washingtonpost.com  > Technology > Personal Tech > Reviews

Page 2 of 2  < Back  

Killzone; Leisure Suit Larry: Magna Cum Laude; The Staff of Dreams

Leisure Suit Larry's back -- well, not the Larry Laffer fellow who starred in a popular series of games in the '80s, but his nephew. Like his uncle, Larry Lovage is looking for love in all the wrong places and in most of the wrong ways. This college student wants to get onto a dating show called Swingles, but first he has to convince the host that he's a Casanova.

The way to do that is to hook up with various women and collect "tokens of affection," which open up new levels in the game beyond Larry's college campus and the surrounding town. The way to score is to compete in one contest or another. Perhaps you challenge the ladies to a game of quarters or a round of strip trampoline, or maybe you just head to the frat house and try to mix up drinks as fast as you can to loosen them up. (My favorite tactic was wooing the geek girl by playing an erotic game of Dungeons & Dragons with her.) Since this game is not, in fact, a simulation, these tactics won't get you slapped, sued or arrested. Instead, Larry and his new friends will eventually disrobe and have some fun -- except when something zany happens to spoil the action, like a Mafia dad sending in his henchmen to stop you from frolicking with his daughter.

_____Recent Reviews_____
Halo 2; Donkey Konga (The Washington Post, Nov 14, 2004)
Among 3 Digital Photo Fixes, Adobe's Is No. 1 (The Washington Post, Nov 14, 2004)
Digital Contenders All Hotshots (The Washington Post, Nov 7, 2004)
Grand Theft Auto: San Andreas; Virtual PC for Mac Version 7 (The Washington Post, Oct 31, 2004)
_____Personal Tech_____
Full Section
Fast Forward
Web Watch
Help File

This Laude version of Larry, with its 3D settings, doesn't look at all like the crudely animated titles that started the series. It also doesn't play like them, emphasizing twitchy, quick-reflex action instead of the relaxed pace of the older versions. (Thankfully, this release grades on a curve, easing up on gamers who don't succeed at first.) And it's a lot more explicit than its predecessors -- the M-for-mature rating is here for a reason. But its cheerfully depraved humor should make fans of the original feel right at home. -- John Breeden II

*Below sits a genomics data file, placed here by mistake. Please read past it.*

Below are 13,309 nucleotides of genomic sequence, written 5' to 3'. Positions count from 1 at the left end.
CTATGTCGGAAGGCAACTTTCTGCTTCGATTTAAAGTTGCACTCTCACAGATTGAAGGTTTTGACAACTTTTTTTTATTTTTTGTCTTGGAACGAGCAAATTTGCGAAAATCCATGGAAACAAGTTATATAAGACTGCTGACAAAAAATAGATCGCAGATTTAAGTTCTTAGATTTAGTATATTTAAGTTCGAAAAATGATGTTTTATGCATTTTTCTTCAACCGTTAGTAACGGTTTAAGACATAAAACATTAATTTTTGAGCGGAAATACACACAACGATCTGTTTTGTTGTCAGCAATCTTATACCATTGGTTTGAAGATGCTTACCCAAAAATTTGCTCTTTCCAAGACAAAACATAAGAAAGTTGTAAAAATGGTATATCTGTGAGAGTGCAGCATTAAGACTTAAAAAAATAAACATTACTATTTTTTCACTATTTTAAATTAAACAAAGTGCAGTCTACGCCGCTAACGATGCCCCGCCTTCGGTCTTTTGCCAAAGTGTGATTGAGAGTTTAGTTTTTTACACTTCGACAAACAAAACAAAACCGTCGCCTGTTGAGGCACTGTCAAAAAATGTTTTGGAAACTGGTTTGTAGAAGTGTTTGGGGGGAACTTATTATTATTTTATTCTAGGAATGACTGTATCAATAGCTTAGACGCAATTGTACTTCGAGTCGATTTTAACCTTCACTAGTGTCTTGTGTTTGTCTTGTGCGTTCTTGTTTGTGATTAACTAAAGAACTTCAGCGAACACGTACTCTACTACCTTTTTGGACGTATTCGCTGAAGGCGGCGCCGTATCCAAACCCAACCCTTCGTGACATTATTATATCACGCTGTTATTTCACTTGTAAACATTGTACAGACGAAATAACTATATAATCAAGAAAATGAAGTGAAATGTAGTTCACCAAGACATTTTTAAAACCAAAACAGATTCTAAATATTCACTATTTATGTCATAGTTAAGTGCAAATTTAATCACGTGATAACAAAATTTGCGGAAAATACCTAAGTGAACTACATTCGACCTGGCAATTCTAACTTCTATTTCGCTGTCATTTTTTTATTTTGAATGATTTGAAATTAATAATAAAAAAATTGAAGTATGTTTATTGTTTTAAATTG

Win 98 SE or newer, $30; PlayStation 2, Xbox, $50


For those who missed out on his first adventure, Tak is a cute, portly shaman who last year saved his village from the evil Tlaloc. Now Tlaloc is back in a much larger, more visually impressive sequel, and Tak has to save a princess, restoring order to both his world and a new dream world. The game will certainly appeal to kids (Nickelodeon is turning the game franchise into a TV show), but its humor can also keep older players engaged.

Tak 2 plays out like a parody of platform-style games (in which the hero races up, down and across a series of levels on one screen), relying on a strong voice cast, including Patrick Warburton of "Seinfeld," and sometimes unpredictable gameplay. For instance, when Tak is asked to save the princess in the game's opening sequence, he declines -- but then gets yanked into action anyway. In addition to puzzle-solving and platform action, this game allows Tak to transform into such animals as bears, eagles and jaguars; he can also summon magical powers called JuJu to help him in his quest.

With 25 levels and 25 quirky multiplayer mini-games (for instance, frog races, chicken tennis and snowboarding), there are plenty of different challenges available. This is what a sequel ought to be: It brings back the people you liked the first time around and gives them new and interesting problems to solve. Tak 2's only big drawback is a camera system that occasionally prevents you from seeing the action, but it doesn't crop up often enough to ruin the adventure.

-- John Gaudiosi

GameCube, PlayStation 2, Xbox, $40

< Back  1 2

© 2004 The Washington Post Company